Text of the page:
Canadian Housing Starts (March 2021)

Omar Abdelrahman, Economist | 416-734-2873

Date Published: April 19, 2021

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Canadian housing starts surge in March

  • Canadian housing starts jumped to 335.2k (seasonally adjusted annualized rate) in March, up 21.6% from 275.6k units in February. Stripping away monthly noise, the 6-month moving average increased to 273.7k units, up from 252.6k units in February. 
  • The increase in March was driven largely by the multi-starts category, where urban starts increased 33.8% m/m to 222.4k units. Urban single-detached starts increased by 3.6% to 78.6k units. 
  • The gains in homebuilding were concentrated in Ontario and B.C.:
    • Ontario recorded a strong outturn, with starts increasing to 130.7k units (up from 90.1k in February).
    • Construction activity in B.C. was robust, increasing to 71.2k units (up from 45.2k units in February).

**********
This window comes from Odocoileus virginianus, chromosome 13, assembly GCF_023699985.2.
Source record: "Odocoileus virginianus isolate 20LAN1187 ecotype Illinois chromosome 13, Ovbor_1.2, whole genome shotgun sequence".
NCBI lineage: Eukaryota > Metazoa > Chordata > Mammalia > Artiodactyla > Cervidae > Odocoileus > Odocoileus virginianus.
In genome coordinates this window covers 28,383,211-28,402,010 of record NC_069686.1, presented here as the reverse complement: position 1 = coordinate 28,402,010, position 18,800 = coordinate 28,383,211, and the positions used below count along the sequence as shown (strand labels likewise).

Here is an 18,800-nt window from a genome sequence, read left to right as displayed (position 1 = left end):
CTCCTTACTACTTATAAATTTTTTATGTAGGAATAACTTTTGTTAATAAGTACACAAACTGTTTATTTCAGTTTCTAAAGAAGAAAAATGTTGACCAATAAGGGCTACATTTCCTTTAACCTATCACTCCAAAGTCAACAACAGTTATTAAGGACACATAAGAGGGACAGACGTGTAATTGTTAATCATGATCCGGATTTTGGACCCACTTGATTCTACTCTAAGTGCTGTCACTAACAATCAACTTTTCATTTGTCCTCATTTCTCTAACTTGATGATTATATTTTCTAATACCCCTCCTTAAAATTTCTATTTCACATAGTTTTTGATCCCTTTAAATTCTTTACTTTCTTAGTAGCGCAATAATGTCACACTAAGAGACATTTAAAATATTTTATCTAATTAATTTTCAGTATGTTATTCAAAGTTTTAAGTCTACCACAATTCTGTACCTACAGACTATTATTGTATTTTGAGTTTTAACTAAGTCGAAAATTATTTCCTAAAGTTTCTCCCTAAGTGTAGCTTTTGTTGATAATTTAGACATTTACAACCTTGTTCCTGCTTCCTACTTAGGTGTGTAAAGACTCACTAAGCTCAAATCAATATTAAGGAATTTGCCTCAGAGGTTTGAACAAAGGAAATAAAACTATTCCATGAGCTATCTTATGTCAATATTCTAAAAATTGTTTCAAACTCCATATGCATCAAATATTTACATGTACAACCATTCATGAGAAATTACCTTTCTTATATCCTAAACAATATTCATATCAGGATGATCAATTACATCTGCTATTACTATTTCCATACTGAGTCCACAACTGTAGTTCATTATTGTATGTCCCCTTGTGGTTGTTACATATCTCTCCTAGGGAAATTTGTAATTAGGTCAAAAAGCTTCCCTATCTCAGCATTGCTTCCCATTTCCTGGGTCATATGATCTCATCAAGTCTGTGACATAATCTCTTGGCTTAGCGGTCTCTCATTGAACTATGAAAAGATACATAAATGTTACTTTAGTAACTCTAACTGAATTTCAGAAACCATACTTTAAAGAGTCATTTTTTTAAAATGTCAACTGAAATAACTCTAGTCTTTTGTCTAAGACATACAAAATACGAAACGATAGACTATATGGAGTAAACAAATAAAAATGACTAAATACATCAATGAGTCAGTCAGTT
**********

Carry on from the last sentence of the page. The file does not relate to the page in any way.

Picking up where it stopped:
• Quebec's homebuilding activity moderated to 83.6k units (down from 91.5k units in February).
    • The Prairie regions saw mixed readings. Alberta (28.8k units, up from 27.1k in February) and Saskatchewan (6.4k, up from 3.7k in February) both saw starts increase on the month. Manitoba's starts declined to 5.6k units.
    • Starts in Atlantic Canada declined to 9k units in March (from 10.1k units in February). Of the Atlantic provinces, only Newfoundland & Labrador saw an increase in activity during the month.

Key Implications

  • Canadian homebuilding activity surged, but March's unusually strong reading is unlikely to be sustained. Still, with interest rates low, demand robust, prices elevated, and unsold inventory levels low, the backdrop for housing construction remains solid. The consistently high trend in starts seen since the third quarter of last year corroborates this narrative. 
  • For the first quarter overall, starts clocked in at a solid 307.7k units, up from 239.7k units in the fourth quarter of last year. This is consistent with our view calling for residential investment to contribute positively to real GDP growth in the first quarter. While uncertainty remains due to the impacts of the third wave of infections, recently announced restrictions in Ontario are not anticipated to impact residential construction.        

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